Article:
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FX guide


April 14, 2012 8:14 pm

Canon 1D C – The new DSLR capable of 4k video

The EOS 1D C, Canon’s promised DSLR capable of 4K video was announced on Thursday 12th. The camera will be a variation of the 1D X, but with reworked circuitry and heat management in order to prevent overheating from the massive data rates. It will also have some of the features from the C300, Canon’s recently announced cinema camera, which should allow the two cameras to be used together.

This is a pretty exciting piece of kit as it demonstrates the impact that RED’s 4k (and higher) camera’s have had. It seems that we are seeing an end to the era of generating digital film at 1080p and upscaling to 2k for broadcast, and a move towards the generation of material at higher resolutions.

I am, however, slightly confused by the fact that the camera only shoots 4k at 24fps. After all the fuss a few years regarding the 5D mark ii only shooting HD video at 30fps, I am surprised by Canon’s decision not to include 4k at 25 and 30fps. At 24fps, the 1D C’s 4k functionality is clearly aimed at the film market. But for all it’s bells and whistles the camera is still, at it’s heart, a DSLR with added video functionality. I’m sure that the camera will be welcomed with open arms by the indie film market, but it is not a dedicated film camera. At a predicted $10,000, it will function as an affordable 4k crash cam but I find it unlikely that it will be adopted widely adopted on professional film shoots.

Conversely, the potential for this camera in TV and commercials is clear. In the FX Guide RC podcasts, TVC director Jason Wingrove has discussed the usefulness of shooting 4k and the convenience of HDSLRs for commercials. So with the option of 25 and 30fps, the 1D C would be able to fulfill both of these needs, and yet Canon has neglected to include them.

Of course, the camera has not yet been released and things may well change. I will be following this camera with interest and anticipation.

March 10, 2012 2:29 pm

The VFX Predictinator

In the wake of the 2012 Academy Award I found myself very surprised by the VFX result. Certainly Hugo is a magnificent film, and I have enormous respect for director Martin Scorsese and VFX Supervisor Rob Legato, but Hugo’s effects were not the best of the year. Transformers 3 and Rise of the Planet of the Apes both achieved stunning levels of photo-realism and wonderfully nuanced animation, but my personal pick for the statue was Harry Potter and the Deathly Hallows part 2.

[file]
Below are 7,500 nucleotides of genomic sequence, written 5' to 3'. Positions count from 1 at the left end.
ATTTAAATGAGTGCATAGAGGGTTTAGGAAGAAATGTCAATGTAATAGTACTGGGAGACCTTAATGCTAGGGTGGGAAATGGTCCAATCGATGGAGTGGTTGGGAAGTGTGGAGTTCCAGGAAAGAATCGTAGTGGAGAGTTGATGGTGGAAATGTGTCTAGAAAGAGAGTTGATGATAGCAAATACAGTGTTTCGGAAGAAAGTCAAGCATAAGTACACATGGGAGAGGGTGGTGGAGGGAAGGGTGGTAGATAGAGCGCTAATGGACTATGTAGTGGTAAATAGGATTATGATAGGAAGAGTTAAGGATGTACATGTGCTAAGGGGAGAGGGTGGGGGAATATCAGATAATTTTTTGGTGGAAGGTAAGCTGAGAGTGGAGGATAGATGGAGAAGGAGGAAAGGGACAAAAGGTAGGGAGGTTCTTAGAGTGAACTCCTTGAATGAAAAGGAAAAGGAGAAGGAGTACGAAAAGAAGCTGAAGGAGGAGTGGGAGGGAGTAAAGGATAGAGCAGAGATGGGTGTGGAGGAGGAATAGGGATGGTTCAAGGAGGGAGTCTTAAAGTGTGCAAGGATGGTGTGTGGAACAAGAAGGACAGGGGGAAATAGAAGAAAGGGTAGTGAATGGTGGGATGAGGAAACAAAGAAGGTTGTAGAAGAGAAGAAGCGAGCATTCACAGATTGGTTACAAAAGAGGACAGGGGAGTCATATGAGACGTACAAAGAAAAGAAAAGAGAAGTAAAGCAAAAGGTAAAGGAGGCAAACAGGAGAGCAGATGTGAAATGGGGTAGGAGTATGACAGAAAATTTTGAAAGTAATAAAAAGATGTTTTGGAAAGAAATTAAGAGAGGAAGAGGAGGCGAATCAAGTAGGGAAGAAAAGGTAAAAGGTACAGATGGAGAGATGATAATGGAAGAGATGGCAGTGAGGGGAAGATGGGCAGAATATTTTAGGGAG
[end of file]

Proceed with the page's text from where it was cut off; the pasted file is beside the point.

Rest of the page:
Not only is the Harry Potter franchise the highest grossing in cinema history, but it has overseen the maturation of the UK visual effects industry. All of the major UK film effects companies have worked on the Harry Potter films, and grown into world-class powerhouses in the process. It is possible that I would not have a job were it not for Harry Potter. Yet despite the success and importance of the franchise, not one of the 7 previous films had been awarded a single Oscar, and I was confident that this year the Academy would recognize the significance of the films.

And yet it didn’t. I wasn’t able to reconcile this result with my own perspective, until I discovered The VFX Predictinator. By analyzing 23 years of VFX Oscar results, effects professional Todd Vaziri has developed a formula for predicting the winner. The formula uses quantifiable (more or less) data from a number of different categories and for the last two years it has correctly predicted the outcome, this year tipping Hugo. When you look at the calculations, the result does seem very easy to understand.

VFX Predictinator 2012

Vaziri’s formula takes a calculating and surprisingly accurate approach to the awards, although as Vaziri points out it makes no recognition of the quality of the nominees, just Academy voting habits.
For a detailed breakdown of the formula and its history, visit Vaziri’s blog, or listen to the VFXshow pre-awards podcast.